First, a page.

Pagan Music Project: Risky Material From the Forbidden Library
Learn how Classical Music harbors subliminal and not-so subliminal Pagan messages.
Pagan Singer's Dilemma
So, I'm pagan, I'm a classical singer, and on this blog I've detailed a couple of ways that those things work together.
Problem is, how does a classical singer get their start? By singing in churches. Yea. Today I went to a church, willingly, to sing music there and try to get my start.
I listened to the sermons and readings and looked at the sculptures on the altar, and I thought to myself, "Wow. I've learned so much about abrahamic religions since the last time I've been in church, I could tell you where these customs come from, and even what parts of this ritual are roman.." et cetera et cetera. The layout of the church reminds me of the reconstructed Parthenon in Nashville, complete with gold-leafed sculpture of the Goddess. The altar facing the sculpture would have been outside in Rome, rather than inside, and the people would gather for public rites on the steps rather than inside.
And when it came time for the group recitations and responses, I found myself speaking along, just as I had been taught to do in catholic grade school. I was scared. Was I continuing a brainwashment? Could I lay it down to respecting someone else's path by observing the right behaviors? This is the religion that not only pagans but many people in general rail against. I changed my maiden name to my husband's name because it reflected that religion too much.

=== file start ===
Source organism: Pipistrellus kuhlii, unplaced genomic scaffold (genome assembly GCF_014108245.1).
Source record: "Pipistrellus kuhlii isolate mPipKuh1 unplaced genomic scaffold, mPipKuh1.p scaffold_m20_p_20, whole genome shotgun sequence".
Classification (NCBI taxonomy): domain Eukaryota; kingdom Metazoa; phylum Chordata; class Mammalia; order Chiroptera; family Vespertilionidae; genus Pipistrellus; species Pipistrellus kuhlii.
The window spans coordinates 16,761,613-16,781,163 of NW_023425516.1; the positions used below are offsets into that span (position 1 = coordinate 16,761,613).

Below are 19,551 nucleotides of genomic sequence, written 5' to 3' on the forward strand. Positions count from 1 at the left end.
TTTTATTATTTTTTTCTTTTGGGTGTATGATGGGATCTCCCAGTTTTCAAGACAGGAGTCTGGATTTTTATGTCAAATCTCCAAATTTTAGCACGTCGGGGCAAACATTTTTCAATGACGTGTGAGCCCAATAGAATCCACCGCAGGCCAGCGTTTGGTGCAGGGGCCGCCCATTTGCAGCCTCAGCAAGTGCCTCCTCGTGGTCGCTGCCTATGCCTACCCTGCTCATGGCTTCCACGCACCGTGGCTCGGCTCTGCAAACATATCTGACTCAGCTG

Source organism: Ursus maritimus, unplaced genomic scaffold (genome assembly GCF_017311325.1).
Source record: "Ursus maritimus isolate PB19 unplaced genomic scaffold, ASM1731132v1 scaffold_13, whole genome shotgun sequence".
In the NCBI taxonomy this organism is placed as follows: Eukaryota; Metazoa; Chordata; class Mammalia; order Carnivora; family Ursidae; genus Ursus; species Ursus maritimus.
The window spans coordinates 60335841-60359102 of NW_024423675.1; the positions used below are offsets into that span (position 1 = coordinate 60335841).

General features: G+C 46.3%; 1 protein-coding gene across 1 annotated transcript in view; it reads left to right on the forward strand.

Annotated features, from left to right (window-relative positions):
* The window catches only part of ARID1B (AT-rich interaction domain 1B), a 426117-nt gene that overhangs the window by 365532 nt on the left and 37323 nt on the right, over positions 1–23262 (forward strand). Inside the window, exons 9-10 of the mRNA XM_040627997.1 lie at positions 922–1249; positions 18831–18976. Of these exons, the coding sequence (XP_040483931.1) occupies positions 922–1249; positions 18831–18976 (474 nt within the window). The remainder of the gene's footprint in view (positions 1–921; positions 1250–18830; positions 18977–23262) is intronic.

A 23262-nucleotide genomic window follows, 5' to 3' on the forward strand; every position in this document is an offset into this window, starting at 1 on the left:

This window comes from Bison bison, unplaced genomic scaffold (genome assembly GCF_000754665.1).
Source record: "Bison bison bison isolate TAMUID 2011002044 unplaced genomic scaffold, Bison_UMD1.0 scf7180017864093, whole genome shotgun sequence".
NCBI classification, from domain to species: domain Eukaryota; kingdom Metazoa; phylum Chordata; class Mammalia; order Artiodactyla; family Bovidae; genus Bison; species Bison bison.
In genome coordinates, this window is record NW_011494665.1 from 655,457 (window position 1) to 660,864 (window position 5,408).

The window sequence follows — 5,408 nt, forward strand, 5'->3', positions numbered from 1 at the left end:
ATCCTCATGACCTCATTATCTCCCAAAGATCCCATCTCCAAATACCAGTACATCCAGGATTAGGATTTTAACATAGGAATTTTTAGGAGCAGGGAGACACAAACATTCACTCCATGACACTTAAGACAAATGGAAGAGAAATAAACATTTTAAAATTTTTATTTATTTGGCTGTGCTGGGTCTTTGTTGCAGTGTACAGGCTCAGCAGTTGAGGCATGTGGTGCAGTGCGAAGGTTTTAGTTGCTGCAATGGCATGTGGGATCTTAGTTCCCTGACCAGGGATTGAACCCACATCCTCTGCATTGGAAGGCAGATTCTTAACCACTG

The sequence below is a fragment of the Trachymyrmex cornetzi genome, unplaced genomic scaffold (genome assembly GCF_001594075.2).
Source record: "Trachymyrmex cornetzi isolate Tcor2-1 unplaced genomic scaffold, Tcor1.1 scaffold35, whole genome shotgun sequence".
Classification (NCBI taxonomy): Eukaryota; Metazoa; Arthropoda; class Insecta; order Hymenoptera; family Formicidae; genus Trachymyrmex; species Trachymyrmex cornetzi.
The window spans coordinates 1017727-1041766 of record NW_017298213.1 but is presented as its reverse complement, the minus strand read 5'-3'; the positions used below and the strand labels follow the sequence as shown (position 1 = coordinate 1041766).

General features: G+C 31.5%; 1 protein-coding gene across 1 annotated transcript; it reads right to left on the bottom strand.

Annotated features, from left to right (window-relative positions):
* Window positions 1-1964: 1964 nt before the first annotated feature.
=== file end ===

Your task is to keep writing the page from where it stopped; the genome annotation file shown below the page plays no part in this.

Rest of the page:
And I said to myself, "Can I do this? Why do I not try to sing for Pagan services instead?" I could do that. After being in a Pagan Choir for three years, I certainly know enough songs. I've even written a few of my own. Should I decide to sing for other groups, I know that I may miss out on my group's activities. I won't be paid, though. I don't know how to even start with that part of things.
Whereas, if I sing for a church, I'll get a weekly exercise in a space designed for singing, and can take the weekends off that I need to in order to go with my group. I can recruit other singing gigs from this vantage point. Weddings, Funerals, parties, other choirs and paying opportunities will open up for me.
Then, at the end of the service, my contact at that church, the accompanist, offered to let me sing the 'offertory'. Score! I won't have to take communion, I can just stand up there and sing and no one will take notice that i didn't join them! Even better, I'll be singing a song in French, "Les Berceaux", which is a really cynical turn of the century Faure piece. This begs the question: Is it ethical to sing cynical songs in church if you really do feel cynical about the whole operation?
There is one thing that comforts me: that since I began singing in a professional capacity again, the Athena chant that I wrote always comes to mind before I enter a church. And if I can have a moment of purely pagan inspiration to keep me going through the day, it's worth it.
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